Flu, COVID cases on rise after holidays

Published 11:30 am Tuesday, January 3, 2023

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As people have gathered to celebrate the holidays, East Alabama Medical Center has seen an increase in flu and COVID-19 hospitalizations, and the cases are expected to continue growing over the next few weeks.

The COVID-19 hospitalizations have increased from an average of eight to ten in mid to late November to over 20 the week of Dec. 30. Flu admissions were as high as 10 earlier in the month. The current average is approximately two to three cases.

“We’ve started to see an increase starting in mid to late November, but over the last couple of weeks, we are continuing to see that number increase,” said Brooke Bailey, Director of Infection Prevention and Employee Health for East Alabama Health. 

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According to Bailey, as of Dec. 30, there were 21 patients admitted into the Opelika hospital with positive COVID-19 and zero in the Lanier hospital. There are also a couple of flu patients at each location as well. However, the numbers are always changing and have been growing over the past several weeks.

Bailey said that the influx of flu and COVID-19 cases during the holiday season was expected. The increase will likely continue to grow over the coming weeks as people continue to gather for the holidays.

“We are still experiencing those winter months, and people are still traveling and being with family,” Bailey said. “So we probably are going to expect even more of an increase in the next couple of weeks.”

However, Bailey said that overall there are not as many patients requiring intensive care or ventilators this year as compared with last December, January and February.

The Alabama Department of Public Health releases weekly community transmission rates.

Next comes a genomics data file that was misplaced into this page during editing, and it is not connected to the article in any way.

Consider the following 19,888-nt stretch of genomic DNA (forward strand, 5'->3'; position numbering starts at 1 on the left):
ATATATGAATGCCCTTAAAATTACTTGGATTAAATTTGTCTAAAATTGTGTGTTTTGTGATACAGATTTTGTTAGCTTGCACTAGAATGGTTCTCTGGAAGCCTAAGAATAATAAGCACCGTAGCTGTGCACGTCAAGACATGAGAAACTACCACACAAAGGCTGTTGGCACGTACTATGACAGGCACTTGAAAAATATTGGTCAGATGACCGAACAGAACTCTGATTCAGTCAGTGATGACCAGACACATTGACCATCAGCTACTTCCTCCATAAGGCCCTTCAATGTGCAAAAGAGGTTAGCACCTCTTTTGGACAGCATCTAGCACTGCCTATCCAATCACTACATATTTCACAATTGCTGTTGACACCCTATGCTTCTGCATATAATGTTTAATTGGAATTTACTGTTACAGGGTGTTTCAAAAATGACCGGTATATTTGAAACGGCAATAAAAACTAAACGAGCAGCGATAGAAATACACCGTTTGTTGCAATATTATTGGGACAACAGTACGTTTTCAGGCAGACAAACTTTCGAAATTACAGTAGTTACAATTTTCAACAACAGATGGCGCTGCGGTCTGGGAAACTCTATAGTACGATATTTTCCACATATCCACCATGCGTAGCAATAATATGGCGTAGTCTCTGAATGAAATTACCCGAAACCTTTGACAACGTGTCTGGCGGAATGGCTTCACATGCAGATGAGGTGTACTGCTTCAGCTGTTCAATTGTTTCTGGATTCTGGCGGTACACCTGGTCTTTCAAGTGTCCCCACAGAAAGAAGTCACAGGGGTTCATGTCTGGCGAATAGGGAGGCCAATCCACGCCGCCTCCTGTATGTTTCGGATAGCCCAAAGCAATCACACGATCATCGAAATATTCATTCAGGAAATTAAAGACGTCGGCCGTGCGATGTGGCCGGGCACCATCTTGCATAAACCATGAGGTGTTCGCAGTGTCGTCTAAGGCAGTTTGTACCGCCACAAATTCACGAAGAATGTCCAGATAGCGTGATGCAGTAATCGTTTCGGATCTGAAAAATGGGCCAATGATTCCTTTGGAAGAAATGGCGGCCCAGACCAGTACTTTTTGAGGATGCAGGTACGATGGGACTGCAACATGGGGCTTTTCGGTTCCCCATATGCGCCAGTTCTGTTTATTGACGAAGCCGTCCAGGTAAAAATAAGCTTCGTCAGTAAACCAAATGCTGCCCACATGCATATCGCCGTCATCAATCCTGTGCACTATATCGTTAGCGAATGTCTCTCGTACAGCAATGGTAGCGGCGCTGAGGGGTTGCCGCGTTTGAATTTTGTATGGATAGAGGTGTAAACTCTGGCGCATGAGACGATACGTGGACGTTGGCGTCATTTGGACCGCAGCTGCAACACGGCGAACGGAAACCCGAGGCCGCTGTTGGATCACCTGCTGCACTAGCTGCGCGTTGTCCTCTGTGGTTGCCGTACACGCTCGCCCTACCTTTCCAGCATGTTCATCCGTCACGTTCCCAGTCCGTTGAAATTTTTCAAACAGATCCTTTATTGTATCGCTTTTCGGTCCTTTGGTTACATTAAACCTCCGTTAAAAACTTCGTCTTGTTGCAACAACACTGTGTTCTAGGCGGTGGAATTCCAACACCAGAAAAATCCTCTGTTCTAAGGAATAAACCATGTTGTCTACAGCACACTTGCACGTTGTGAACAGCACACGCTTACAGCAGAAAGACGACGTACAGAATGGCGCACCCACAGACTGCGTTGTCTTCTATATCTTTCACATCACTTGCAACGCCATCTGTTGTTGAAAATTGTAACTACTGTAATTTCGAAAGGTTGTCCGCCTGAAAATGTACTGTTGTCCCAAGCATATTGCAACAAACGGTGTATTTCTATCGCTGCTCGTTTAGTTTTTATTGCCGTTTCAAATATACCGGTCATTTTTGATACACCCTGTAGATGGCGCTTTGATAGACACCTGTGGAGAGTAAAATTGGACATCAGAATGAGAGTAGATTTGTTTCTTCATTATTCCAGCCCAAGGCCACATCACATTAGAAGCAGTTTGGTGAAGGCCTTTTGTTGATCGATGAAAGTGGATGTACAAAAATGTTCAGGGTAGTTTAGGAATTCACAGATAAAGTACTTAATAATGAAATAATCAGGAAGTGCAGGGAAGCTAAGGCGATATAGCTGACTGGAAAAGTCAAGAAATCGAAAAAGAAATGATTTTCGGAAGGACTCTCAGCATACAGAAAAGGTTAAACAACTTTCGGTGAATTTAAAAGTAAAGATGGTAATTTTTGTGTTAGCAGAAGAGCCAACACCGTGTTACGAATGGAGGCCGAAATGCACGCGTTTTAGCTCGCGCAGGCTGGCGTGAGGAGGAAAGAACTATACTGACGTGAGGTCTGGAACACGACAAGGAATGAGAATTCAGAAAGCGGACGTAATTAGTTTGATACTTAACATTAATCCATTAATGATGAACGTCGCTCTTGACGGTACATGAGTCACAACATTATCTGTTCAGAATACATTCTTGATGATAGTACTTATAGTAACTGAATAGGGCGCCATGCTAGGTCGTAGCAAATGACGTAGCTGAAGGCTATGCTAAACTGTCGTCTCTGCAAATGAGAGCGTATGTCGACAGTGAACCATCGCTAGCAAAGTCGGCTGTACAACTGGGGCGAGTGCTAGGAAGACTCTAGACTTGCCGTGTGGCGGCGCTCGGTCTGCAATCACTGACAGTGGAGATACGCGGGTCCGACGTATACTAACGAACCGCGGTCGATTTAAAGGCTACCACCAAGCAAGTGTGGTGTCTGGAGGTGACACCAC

“Almost every county in the state of Alabama is showing high community transmission for COVID,” Bailey said.

Data reported to the Alabama Department of Public Health as of Dec. 18 showed 5.01% of influenza-like illnesses in the East Central district, where Chambers County is located, during the week ending on Dec. 24. 

This percentage has steadily increased in the weeks leading up to Christmas. From the week of Dec. 10 to Dec. 17, the percentage of influenza-like illnesses went from 4.23% to 4.74%. According to the data, the district had significant influenza activity as of the week of Dec. 24.

As for COVID-19 cases, the Alabama Public Health reported a total of 3,981 deaths in 2022 as of Dec. 28. In the last seven days, the APH has reported a total of 4,269 positive NAAT tests out of 29,429. In Chambers County, there have been 22 COVID-19 deaths and 3,919 cases in 2022. According to the APH, six out of 446 tests have been positive in the last seven days.

“There are so many at-home tests now that that data does not even reflect how many patients are testing positive at home and not seeking confirmation testing by a healthcare provider,” Bailey said. “So you can only assume that those numbers are even higher.”

Bailey recommended that people who are sick stay home and monitor their symptoms. She encouraged those who don’t need immediate care to visit primary care, urgent care or at-home tests to alleviate the burden on overcrowded hospitals. Many who visit the ER already experience long wait times due to the time of year.

“This time of year, we tend to see higher admissions regardless, and our health system is not alone in regard to bed availability and overcrowding in the ERs,” Bailey said.

Bailey said overcrowding is not unique to the EAMC health system. Many hospitals have been experiencing additional burdens with the outbreak of flu and RSV in children. 

Bailey also reminded the community that vaccinations can help reduce the severity of symptoms and the risk of hospitalization for flu and COVID-19.

“Vaccination is still important. Flu vaccines are still there. Flu vaccines decrease the severity of the illness and hopefully will prevent or significantly decrease the risk of hospitalization,” Bailey said. “And the same goes with COVID.”

Bailey said the new COVID-19 vaccine that protects against the Omicron variant is available to anyone.